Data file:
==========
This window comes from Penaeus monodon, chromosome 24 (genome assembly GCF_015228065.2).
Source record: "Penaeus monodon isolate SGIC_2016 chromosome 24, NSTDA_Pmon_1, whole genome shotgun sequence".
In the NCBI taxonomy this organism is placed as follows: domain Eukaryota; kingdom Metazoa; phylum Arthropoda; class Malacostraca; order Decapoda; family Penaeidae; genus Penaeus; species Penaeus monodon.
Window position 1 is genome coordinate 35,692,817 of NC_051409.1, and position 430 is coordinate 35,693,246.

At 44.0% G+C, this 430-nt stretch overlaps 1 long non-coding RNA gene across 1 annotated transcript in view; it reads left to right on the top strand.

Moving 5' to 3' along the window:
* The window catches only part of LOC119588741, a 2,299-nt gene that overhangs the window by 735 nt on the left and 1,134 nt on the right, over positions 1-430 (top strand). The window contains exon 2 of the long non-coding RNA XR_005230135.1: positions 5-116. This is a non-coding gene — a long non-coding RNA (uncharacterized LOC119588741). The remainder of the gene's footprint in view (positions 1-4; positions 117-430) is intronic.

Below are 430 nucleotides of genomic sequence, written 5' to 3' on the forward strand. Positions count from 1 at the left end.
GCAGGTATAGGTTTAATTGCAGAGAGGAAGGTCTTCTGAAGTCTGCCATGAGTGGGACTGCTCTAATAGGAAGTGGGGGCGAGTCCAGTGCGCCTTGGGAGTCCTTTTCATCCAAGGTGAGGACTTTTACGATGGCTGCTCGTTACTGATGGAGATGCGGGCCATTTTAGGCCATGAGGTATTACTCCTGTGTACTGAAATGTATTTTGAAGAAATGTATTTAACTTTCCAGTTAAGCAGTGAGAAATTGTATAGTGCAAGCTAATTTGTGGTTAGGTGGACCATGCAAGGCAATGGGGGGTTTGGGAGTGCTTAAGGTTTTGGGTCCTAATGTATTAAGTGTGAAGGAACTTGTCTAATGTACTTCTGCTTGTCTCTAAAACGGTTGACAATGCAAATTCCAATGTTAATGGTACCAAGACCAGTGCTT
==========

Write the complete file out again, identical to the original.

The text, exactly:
This window comes from Penaeus monodon, chromosome 24 (genome assembly GCF_015228065.2).
Source record: "Penaeus monodon isolate SGIC_2016 chromosome 24, NSTDA_Pmon_1, whole genome shotgun sequence".
In the NCBI taxonomy this organism is placed as follows: domain Eukaryota; kingdom Metazoa; phylum Arthropoda; class Malacostraca; order Decapoda; family Penaeidae; genus Penaeus; species Penaeus monodon.
Window position 1 is genome coordinate 35,692,817 of NC_051409.1, and position 430 is coordinate 35,693,246.

At 44.0% G+C, this 430-nt stretch overlaps 1 long non-coding RNA gene across 1 annotated transcript in view; it reads left to right on the top strand.

Moving 5' to 3' along the window:
* The window catches only part of LOC119588741, a 2,299-nt gene that overhangs the window by 735 nt on the left and 1,134 nt on the right, over positions 1-430 (top strand). The window contains exon 2 of the long non-coding RNA XR_005230135.1: positions 5-116. This is a non-coding gene — a long non-coding RNA (uncharacterized LOC119588741). The remainder of the gene's footprint in view (positions 1-4; positions 117-430) is intronic.

Below are 430 nucleotides of genomic sequence, written 5' to 3' on the forward strand. Positions count from 1 at the left end.
GCAGGTATAGGTTTAATTGCAGAGAGGAAGGTCTTCTGAAGTCTGCCATGAGTGGGACTGCTCTAATAGGAAGTGGGGGCGAGTCCAGTGCGCCTTGGGAGTCCTTTTCATCCAAGGTGAGGACTTTTACGATGGCTGCTCGTTACTGATGGAGATGCGGGCCATTTTAGGCCATGAGGTATTACTCCTGTGTACTGAAATGTATTTTGAAGAAATGTATTTAACTTTCCAGTTAAGCAGTGAGAAATTGTATAGTGCAAGCTAATTTGTGGTTAGGTGGACCATGCAAGGCAATGGGGGGTTTGGGAGTGCTTAAGGTTTTGGGTCCTAATGTATTAAGTGTGAAGGAACTTGTCTAATGTACTTCTGCTTGTCTCTAAAACGGTTGACAATGCAAATTCCAATGTTAATGGTACCAAGACCAGTGCTT